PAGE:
Stories of Our Lives This work has been published in the Teen Ink monthly print magazine.

November 21, 2011
My grandmother hid in empty rice sacks to escape from the Japanese soldiers so she wouldn't get raped. But in the midst of hiding, she saw her father brutally murdered by the soldiers and her younger brothers kidnapped. She never saw them again.

This is all I know about the mother of my father. So, when I heard the news at seven that she had died, I couldn't help but feel indifferent. I had maybe seen her three times in my life since she lived five thousand miles away. When I spoke to her on the phone, our conversation was limited to questions you would ask someone you had just met: what grade I was in, how the weather was, what I liked to do in my spare time. I felt more comfortable talking to a random stranger on the street than her.

It's been ten years since my grandmother died, and there is no way for me to learn more about her. My father and his brothers also knew very little about her past, and my grandfather doesn't talk about her. During elementary and middle school I was always envious of my friends because they could easily talk to their grandparents and knew so much about their past.

But I found a way to satisfy that longing in freshman year. My brother and his friends were singing for residents at our local assisted-living home, and I tagged along. While I was waiting in the lobby I talked to a resident for nearly two hours about everything: where she grew up, her family, her first job, how she met her husband – even about her stamp collection. She said that no one ever came to visit her since her siblings had died and her children lived far away. When I got home I couldn't stop thinking about her; all week I thought about Mary's life story and her eagerness to talk, something she rarely had the chance to do. To thank Mary for telling me her story, I decided to make her a scrapbook. It didn't take long, but when I gave it to her she thanked me and began to cry.

Mary's gratitude made me want to give other seniors the chance to share their lives with me. I wanted as many seniors' life stories to be heard and not disappear like my grandmother's had. So every week I interviewed residents, then spent hours creating their scrapbooks. I loved seeing how thrilled they were when I gave them their books. Each time I visited, even the residents who had trouble remembering where their rooms were recognized me and thanked me.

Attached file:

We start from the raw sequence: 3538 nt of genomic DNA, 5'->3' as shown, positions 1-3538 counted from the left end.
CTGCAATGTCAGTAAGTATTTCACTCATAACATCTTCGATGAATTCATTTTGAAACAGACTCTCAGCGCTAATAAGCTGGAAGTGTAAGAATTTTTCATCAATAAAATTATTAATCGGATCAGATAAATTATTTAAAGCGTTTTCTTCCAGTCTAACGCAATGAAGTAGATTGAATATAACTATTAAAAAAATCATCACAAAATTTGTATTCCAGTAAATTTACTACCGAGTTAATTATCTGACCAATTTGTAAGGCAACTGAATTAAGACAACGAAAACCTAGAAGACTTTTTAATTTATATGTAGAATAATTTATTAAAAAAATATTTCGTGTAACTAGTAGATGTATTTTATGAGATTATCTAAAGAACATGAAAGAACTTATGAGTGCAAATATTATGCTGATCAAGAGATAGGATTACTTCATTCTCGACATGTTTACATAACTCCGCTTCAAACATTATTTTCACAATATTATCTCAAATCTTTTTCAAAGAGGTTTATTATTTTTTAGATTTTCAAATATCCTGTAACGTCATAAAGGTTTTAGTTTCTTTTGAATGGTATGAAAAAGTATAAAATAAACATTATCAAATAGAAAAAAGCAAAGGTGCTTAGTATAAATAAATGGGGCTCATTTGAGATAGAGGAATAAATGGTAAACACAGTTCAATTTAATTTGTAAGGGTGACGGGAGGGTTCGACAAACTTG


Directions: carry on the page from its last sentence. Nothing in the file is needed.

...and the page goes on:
To share this experience with as many people as possible, I invited my friends and students from nearby high schools and colleges to help me. Many of the students have thanked me for introducing them to this project, which I call “Stories of Our Lives.” This activity teaches young people to take a break from their hectic schedules to just listen. The seniors often tell me that they look forward to our visits because their only other visitors are physical therapists and a relative once or twice a year.

For me, “Stories of Our Lives” has been a way to fulfill my wish to know more about my grandmother. Though her story is lost to me, I like to think that she wouldn't want these seniors' stories to disappear too. Hearing about their lives ultimately helps us create better stories of our own lives.

This work has been published in the Teen Ink monthly print magazine. This piece has been published in Teen Ink’s monthly print magazine.






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